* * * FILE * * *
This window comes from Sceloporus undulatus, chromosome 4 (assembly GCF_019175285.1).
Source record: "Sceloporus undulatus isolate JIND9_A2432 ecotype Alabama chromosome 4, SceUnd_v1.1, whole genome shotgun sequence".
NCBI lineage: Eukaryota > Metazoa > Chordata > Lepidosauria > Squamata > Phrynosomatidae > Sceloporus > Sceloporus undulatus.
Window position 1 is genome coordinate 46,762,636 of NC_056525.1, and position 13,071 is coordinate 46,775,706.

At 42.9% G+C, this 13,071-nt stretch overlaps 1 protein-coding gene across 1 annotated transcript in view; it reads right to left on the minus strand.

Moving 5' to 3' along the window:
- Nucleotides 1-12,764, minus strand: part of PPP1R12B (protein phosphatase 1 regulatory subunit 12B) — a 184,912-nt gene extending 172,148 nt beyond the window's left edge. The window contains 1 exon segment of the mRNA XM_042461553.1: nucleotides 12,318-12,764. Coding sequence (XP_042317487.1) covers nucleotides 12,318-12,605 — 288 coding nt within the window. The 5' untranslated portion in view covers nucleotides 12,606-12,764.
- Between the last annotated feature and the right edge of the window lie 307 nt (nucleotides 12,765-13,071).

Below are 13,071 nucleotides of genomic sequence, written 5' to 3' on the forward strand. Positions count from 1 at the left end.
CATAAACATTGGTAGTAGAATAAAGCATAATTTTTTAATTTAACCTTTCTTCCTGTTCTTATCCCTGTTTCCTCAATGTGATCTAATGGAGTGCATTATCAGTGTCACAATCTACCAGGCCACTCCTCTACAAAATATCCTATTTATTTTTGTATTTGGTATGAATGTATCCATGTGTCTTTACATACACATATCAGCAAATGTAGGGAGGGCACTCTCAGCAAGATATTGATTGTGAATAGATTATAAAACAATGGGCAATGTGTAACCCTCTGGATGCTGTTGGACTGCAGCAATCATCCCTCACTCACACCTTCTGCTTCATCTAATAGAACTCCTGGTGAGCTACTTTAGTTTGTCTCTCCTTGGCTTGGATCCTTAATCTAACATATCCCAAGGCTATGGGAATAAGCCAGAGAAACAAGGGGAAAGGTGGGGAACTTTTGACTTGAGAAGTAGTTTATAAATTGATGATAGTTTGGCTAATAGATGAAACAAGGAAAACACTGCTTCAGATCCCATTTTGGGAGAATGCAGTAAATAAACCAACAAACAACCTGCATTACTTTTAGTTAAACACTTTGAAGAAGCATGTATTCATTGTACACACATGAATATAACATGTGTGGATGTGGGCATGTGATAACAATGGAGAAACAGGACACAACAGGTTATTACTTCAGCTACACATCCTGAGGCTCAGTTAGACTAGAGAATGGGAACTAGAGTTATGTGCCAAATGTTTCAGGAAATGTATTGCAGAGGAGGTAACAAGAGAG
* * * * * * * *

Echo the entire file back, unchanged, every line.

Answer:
This window comes from Sceloporus undulatus, chromosome 4 (assembly GCF_019175285.1).
Source record: "Sceloporus undulatus isolate JIND9_A2432 ecotype Alabama chromosome 4, SceUnd_v1.1, whole genome shotgun sequence".
NCBI lineage: Eukaryota > Metazoa > Chordata > Lepidosauria > Squamata > Phrynosomatidae > Sceloporus > Sceloporus undulatus.
Window position 1 is genome coordinate 46,762,636 of NC_056525.1, and position 13,071 is coordinate 46,775,706.

At 42.9% G+C, this 13,071-nt stretch overlaps 1 protein-coding gene across 1 annotated transcript in view; it reads right to left on the minus strand.

Moving 5' to 3' along the window:
- Nucleotides 1-12,764, minus strand: part of PPP1R12B (protein phosphatase 1 regulatory subunit 12B) — a 184,912-nt gene extending 172,148 nt beyond the window's left edge. The window contains 1 exon segment of the mRNA XM_042461553.1: nucleotides 12,318-12,764. Coding sequence (XP_042317487.1) covers nucleotides 12,318-12,605 — 288 coding nt within the window. The 5' untranslated portion in view covers nucleotides 12,606-12,764.
- Between the last annotated feature and the right edge of the window lie 307 nt (nucleotides 12,765-13,071).

Below are 13,071 nucleotides of genomic sequence, written 5' to 3' on the forward strand. Positions count from 1 at the left end.
CATAAACATTGGTAGTAGAATAAAGCATAATTTTTTAATTTAACCTTTCTTCCTGTTCTTATCCCTGTTTCCTCAATGTGATCTAATGGAGTGCATTATCAGTGTCACAATCTACCAGGCCACTCCTCTACAAAATATCCTATTTATTTTTGTATTTGGTATGAATGTATCCATGTGTCTTTACATACACATATCAGCAAATGTAGGGAGGGCACTCTCAGCAAGATATTGATTGTGAATAGATTATAAAACAATGGGCAATGTGTAACCCTCTGGATGCTGTTGGACTGCAGCAATCATCCCTCACTCACACCTTCTGCTTCATCTAATAGAACTCCTGGTGAGCTACTTTAGTTTGTCTCTCCTTGGCTTGGATCCTTAATCTAACATATCCCAAGGCTATGGGAATAAGCCAGAGAAACAAGGGGAAAGGTGGGGAACTTTTGACTTGAGAAGTAGTTTATAAATTGATGATAGTTTGGCTAATAGATGAAACAAGGAAAACACTGCTTCAGATCCCATTTTGGGAGAATGCAGTAAATAAACCAACAAACAACCTGCATTACTTTTAGTTAAACACTTTGAAGAAGCATGTATTCATTGTACACACATGAATATAACATGTGTGGATGTGGGCATGTGATAACAATGGAGAAACAGGACACAACAGGTTATTACTTCAGCTACACATCCTGAGGCTCAGTTAGACTAGAGAATGGGAACTAGAGTTATGTGCCAAATGTTTCAGGAAATGTATTGCAGAGGAGGTAACAAGAGAG